Inside the Studio

The Balanced Equation: JeanLuc Feugeas

What are the major themes you pursue in your work?

As a mathematician, my research on entropy influences my plastic work. In this domain, it is known that disorder is not only the rule but is also the unique way of equilibrium. Tensions and resolutions, resulting from the different states of equilibrium and disequilibrium, induce circulations that I explore on the canvas or in the street. I see the experience of artwork as the capacity for everyone to question its own balance.

How did you first get interested in your medium, and what draws you to it specifically?

As far back as I can remember, I have always divided my time between drawing and music. Mathematics imposed itself. Painting came to me later. Music never left me. The use of a constraint as a concept has quickly become an important part of my artistic work.

How has your style and practice changed over the years?

Over time I figured out my approach is one of a researcher. Both as a scientist and as an artist. In equal parts. As a question of balance, probably. When I understood that, I turned the corner, and my work became more consistent with what I want.

Can you walk us through your process? Do you begin with a sketch, or do you just jump in? How long do you spend on one work? How do you know when it is finished?

I start with sketches on paper and then build a grid on the background. I draw points of strength and lines of force, leveraging techniques used by the Renaissance painters. With this first step, it allows me to set the rules. As strange as it sounds, it is the starting point of my reflection. It is, I think, the equivalent of what we call “education”. But, If I stop here, and, if I simply follow these rules, it would no longer have any interest for me. I would just be reduced to my education. I would only be what the others would have wanted me to be and not what I would have done of it (“Nous sommes ce que nous faisons de ce que les autres ont voulu faire de nous” – Jean-Paul Sartre). It is incredible how much the truth from this Sartre quote resonates for me. After that, everything really begins when tensions grow, when the forms are opposed and when the circulations appear. Behind the constraint of the single line, the idea is not to make a performance but to build a single unit. The line stays open during all the process. As long as it is not closed, the painting is not finished. It’s a kind of metaphor for the painting itself. When it’s done, I have the feeling of having completed the experience. To have solved it.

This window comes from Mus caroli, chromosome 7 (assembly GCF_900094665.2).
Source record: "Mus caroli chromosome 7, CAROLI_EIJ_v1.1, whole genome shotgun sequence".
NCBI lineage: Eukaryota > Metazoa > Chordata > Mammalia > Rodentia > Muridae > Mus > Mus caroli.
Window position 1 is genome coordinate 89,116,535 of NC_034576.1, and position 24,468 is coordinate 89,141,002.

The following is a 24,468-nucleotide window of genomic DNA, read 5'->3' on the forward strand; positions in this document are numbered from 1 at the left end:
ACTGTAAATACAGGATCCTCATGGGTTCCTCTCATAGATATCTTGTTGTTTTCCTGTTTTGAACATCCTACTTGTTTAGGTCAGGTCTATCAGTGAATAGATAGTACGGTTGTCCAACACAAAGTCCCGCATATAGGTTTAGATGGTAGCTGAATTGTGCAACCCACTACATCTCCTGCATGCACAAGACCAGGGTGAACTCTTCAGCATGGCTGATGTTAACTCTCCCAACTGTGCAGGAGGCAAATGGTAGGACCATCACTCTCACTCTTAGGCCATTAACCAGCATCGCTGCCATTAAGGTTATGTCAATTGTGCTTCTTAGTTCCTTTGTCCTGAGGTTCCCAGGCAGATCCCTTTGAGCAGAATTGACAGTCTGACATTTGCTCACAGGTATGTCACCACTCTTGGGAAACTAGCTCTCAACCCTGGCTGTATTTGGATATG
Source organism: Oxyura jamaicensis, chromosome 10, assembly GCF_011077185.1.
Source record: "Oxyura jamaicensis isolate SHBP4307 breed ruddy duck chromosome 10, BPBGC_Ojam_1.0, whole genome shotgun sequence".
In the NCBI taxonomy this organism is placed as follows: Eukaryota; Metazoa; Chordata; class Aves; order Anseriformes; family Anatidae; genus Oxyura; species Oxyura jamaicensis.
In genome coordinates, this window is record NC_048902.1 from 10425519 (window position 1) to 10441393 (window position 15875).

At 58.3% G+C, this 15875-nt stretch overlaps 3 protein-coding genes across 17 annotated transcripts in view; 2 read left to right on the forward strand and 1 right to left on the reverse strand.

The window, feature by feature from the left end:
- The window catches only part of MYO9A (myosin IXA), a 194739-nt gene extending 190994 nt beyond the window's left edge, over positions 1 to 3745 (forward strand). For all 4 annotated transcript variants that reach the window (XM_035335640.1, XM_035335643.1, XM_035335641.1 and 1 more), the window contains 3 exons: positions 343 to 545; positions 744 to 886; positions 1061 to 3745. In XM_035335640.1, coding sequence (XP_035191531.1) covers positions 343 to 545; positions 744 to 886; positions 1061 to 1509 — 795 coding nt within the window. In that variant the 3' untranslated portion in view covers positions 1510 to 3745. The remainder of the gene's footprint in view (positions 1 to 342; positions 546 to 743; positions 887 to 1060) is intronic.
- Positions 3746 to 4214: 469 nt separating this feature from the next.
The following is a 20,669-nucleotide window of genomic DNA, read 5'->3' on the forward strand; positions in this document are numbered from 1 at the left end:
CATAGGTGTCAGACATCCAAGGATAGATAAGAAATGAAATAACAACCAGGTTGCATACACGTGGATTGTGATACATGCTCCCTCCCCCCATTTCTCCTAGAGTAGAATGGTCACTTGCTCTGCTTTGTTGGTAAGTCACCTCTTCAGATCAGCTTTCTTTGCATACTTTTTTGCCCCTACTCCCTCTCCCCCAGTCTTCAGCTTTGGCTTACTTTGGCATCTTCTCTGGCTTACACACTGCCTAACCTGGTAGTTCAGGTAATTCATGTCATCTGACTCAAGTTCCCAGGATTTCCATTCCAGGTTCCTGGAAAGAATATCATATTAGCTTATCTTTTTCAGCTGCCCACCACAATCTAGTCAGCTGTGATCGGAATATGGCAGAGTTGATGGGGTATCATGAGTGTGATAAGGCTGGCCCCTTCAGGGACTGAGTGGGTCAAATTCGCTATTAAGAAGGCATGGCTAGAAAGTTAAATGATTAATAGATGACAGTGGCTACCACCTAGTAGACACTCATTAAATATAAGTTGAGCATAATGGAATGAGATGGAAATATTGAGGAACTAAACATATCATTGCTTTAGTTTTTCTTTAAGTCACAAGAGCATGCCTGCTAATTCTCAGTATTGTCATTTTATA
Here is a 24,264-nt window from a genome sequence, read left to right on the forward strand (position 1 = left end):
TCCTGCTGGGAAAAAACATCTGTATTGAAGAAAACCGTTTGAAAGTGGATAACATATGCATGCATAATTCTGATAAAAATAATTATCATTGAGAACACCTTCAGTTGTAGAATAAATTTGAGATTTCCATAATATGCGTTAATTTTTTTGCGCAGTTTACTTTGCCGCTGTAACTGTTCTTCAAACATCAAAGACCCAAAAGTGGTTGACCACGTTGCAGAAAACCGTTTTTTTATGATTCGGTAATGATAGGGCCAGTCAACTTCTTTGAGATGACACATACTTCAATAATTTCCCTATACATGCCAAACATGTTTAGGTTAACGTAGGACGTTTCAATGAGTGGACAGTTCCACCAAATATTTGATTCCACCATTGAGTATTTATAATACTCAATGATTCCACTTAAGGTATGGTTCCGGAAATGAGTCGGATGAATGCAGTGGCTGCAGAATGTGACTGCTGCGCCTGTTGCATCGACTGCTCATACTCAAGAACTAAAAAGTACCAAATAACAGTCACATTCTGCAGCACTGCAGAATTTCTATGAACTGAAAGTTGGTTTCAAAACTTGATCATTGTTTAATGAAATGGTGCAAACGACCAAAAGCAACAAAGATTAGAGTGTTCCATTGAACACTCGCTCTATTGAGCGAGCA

Sometimes, people who own my paintings contact me. This is very disturbing, because, you understand by listening to them, that the process is still going on, and even more, that I have nothing to do with this anymore. I am no more than the observer of their interpretations. You have to accept it.

If you couldn’t be an artist, what would you do?

An architect.

Who are some of your favorite artists?

Le Corbusier because he is an explorer and a precursor; Wassily Kandinsky because he is both a theoretician and a practitioner in art; Robert Rauschenberg because he knew that disorder is equilibrium; Pablo Picasso because he never stopped inventing.

What are some of your favorite experiences as an artist?

For several years, I have been in dialogue with my friend, a professor of oncology, on various topics. I suggested to him that we use an anamorphic mobile as a basis for creative thinking. This steel sculpture is formed of a single line whose meaning is double. The viewer turns around looking for a vantage point. The shape is, of course, three-dimensional and complex from everywhere around except from these two conjugate points. We used this object to illustrate the complexity of one’s relationship to the Other and in particular that of the relationship between a patient and a caregiver – both have two elementary visions of the same reality. These two basic forms act as bridges for a dialogue about a common concern.

What was the best advice given to you as an artist?

I will single out four:

  • My music and harmony professor taught me the virtues of listening and observing – he illustrated his words with Mahler’s Fifth Symphony.
  • My scientific mentor, a Russian professor of physics, taught me the importance of integrity in research and, as a consequence, in art.
  • I understood the importance of the “accident” in art by listening to recordings of Gilles Deleuze’s lessons “Sur la peinture” delivered in 1981 at the Université Paris-VIII.
  • Last, I feel very close to this quote from Thomas Hirschhorn: “My sculptural vocabulary is chosen so as not to exclude people, but instead to implicate them in my work – or rather, implicate them in the world. That’s what l try to do. That is why I work. That’s my political statement.”

I keep these guidelines as the cornerstone of my scientific and artistic process.

Prefer to work with music or in silence?

With music.

If you could only have one piece of art in your life, what would it be?

I would choose Guernica from Pablo Picasso and Barge from Robert Rauschenberg as two sides of a single coin for me.

Who are your favorite writers?

I am not really a regular reader but I enjoy:

  • “Les mots” by Jean-Paul Sartre
  • “Point and line to plane” by Wassily Kandinsky is one of my bedside books
  • I regularly re-read “In the Studio of Alberto Giacometti” by Jean Genet
  • I am pleased by reading or listening to conferences given by Gilles Deleuze, especially when he speaks about “lines of flight”. « My territories are out of grasp, not because they are imaginary, but the opposite: because I am in the process of drawing them. » Guattari et Deleuze — A thousand plateaus.

About the Author

Evangelyn Delacare is the Associate Curator at Saatchi Art. Need help finding art? Contact her via our free Art Advisory service at